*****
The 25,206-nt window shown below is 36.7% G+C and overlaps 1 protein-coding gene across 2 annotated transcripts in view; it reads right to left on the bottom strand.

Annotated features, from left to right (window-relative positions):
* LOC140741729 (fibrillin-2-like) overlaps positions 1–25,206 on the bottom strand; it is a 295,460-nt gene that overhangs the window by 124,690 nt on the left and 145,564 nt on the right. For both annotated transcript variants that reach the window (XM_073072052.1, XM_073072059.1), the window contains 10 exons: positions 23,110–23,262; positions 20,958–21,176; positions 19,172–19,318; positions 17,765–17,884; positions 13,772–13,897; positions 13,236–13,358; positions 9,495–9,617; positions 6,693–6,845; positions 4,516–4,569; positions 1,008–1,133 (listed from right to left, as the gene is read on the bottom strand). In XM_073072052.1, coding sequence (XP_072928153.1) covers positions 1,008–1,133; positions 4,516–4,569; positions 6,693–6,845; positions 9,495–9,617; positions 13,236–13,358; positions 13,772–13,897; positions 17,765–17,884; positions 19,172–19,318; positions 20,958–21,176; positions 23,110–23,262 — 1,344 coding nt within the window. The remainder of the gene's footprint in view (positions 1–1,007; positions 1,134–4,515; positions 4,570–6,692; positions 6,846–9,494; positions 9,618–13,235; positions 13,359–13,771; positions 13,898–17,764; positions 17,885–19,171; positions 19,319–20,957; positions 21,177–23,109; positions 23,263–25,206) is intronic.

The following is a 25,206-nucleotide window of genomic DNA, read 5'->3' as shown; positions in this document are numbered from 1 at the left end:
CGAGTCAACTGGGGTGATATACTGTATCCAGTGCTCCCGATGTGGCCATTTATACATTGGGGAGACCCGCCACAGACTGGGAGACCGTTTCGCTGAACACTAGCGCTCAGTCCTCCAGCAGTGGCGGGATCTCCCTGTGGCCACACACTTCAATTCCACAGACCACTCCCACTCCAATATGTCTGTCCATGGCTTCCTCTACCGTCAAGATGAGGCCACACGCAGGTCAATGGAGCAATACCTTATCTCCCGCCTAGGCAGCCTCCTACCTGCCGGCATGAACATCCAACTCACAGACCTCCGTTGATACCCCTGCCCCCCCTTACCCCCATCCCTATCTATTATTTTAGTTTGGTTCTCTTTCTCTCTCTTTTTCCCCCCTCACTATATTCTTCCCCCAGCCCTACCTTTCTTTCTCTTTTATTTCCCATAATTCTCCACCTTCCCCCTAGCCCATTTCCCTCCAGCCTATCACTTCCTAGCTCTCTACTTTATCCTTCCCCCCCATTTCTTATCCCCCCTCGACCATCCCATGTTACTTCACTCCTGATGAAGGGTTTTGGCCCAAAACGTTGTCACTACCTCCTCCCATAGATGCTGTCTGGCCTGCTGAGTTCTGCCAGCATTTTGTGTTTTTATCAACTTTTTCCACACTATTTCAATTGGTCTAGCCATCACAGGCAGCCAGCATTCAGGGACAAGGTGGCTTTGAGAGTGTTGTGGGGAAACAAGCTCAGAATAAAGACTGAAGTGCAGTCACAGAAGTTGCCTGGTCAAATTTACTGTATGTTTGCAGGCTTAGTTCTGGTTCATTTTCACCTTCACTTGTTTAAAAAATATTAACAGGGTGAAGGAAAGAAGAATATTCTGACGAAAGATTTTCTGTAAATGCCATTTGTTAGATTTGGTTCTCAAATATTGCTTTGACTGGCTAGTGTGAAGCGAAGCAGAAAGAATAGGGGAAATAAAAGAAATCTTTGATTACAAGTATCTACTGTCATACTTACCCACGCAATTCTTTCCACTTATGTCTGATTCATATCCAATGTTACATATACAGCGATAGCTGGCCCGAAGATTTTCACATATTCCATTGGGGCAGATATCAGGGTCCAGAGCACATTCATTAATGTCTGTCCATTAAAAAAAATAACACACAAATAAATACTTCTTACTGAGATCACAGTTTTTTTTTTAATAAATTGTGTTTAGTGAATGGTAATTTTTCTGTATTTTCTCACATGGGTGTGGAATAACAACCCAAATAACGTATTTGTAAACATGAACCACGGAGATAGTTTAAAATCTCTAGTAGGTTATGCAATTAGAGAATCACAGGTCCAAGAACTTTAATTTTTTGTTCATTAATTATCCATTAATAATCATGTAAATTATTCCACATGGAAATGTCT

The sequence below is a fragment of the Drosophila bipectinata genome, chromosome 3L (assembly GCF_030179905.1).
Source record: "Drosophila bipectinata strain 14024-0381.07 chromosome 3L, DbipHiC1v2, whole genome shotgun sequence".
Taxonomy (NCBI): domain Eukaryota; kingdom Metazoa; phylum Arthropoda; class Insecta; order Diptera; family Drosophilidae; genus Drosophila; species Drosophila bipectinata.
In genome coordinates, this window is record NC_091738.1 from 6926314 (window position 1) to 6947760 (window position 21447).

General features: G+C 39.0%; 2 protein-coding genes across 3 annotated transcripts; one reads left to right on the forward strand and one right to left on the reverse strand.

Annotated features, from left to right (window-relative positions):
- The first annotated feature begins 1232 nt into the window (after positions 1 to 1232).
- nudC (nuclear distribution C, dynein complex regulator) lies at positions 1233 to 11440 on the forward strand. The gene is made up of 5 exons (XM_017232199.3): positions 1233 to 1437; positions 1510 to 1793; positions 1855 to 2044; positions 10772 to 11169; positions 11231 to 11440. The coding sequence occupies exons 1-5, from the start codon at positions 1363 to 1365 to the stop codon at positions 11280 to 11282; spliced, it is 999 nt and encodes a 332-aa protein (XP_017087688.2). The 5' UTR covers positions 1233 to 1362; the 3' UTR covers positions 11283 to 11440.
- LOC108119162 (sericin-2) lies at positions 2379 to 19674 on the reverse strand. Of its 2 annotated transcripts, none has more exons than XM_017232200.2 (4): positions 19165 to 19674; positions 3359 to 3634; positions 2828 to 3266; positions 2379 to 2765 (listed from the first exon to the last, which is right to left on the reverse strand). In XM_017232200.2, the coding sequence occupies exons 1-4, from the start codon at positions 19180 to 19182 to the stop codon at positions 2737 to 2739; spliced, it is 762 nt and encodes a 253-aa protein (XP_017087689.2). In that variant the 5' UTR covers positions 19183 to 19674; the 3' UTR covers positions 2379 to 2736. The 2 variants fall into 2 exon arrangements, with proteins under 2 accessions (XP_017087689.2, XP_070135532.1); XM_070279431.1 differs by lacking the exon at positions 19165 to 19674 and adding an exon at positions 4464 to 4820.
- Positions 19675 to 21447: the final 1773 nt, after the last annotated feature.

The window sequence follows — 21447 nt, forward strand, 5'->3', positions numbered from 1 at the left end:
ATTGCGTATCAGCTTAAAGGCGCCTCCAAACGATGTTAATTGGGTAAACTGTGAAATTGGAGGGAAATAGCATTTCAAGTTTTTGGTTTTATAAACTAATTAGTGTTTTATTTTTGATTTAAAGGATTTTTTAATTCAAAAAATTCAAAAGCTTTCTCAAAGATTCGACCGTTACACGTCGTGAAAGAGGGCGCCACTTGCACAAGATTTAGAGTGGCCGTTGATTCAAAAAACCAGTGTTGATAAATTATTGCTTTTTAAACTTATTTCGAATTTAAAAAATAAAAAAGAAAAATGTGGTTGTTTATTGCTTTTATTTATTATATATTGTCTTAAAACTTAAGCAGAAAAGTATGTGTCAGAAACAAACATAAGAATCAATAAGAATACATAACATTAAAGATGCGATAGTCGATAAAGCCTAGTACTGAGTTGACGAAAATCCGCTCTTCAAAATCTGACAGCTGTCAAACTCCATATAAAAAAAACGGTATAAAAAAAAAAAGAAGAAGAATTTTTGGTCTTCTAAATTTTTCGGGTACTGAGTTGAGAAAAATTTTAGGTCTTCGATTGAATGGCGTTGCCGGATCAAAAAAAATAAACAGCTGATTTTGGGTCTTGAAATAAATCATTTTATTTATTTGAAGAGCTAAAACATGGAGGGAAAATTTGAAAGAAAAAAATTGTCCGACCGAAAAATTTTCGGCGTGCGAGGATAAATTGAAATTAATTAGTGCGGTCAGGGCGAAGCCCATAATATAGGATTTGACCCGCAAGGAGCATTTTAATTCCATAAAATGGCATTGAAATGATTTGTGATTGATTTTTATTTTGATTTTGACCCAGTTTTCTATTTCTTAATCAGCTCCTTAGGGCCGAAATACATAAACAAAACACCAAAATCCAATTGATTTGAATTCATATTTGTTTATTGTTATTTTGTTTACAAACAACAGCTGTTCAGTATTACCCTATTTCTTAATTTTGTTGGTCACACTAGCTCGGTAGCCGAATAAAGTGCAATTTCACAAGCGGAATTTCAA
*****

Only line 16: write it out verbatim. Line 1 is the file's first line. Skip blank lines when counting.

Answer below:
The window sequence follows — 21447 nt, forward strand, 5'->3', positions numbered from 1 at the left end: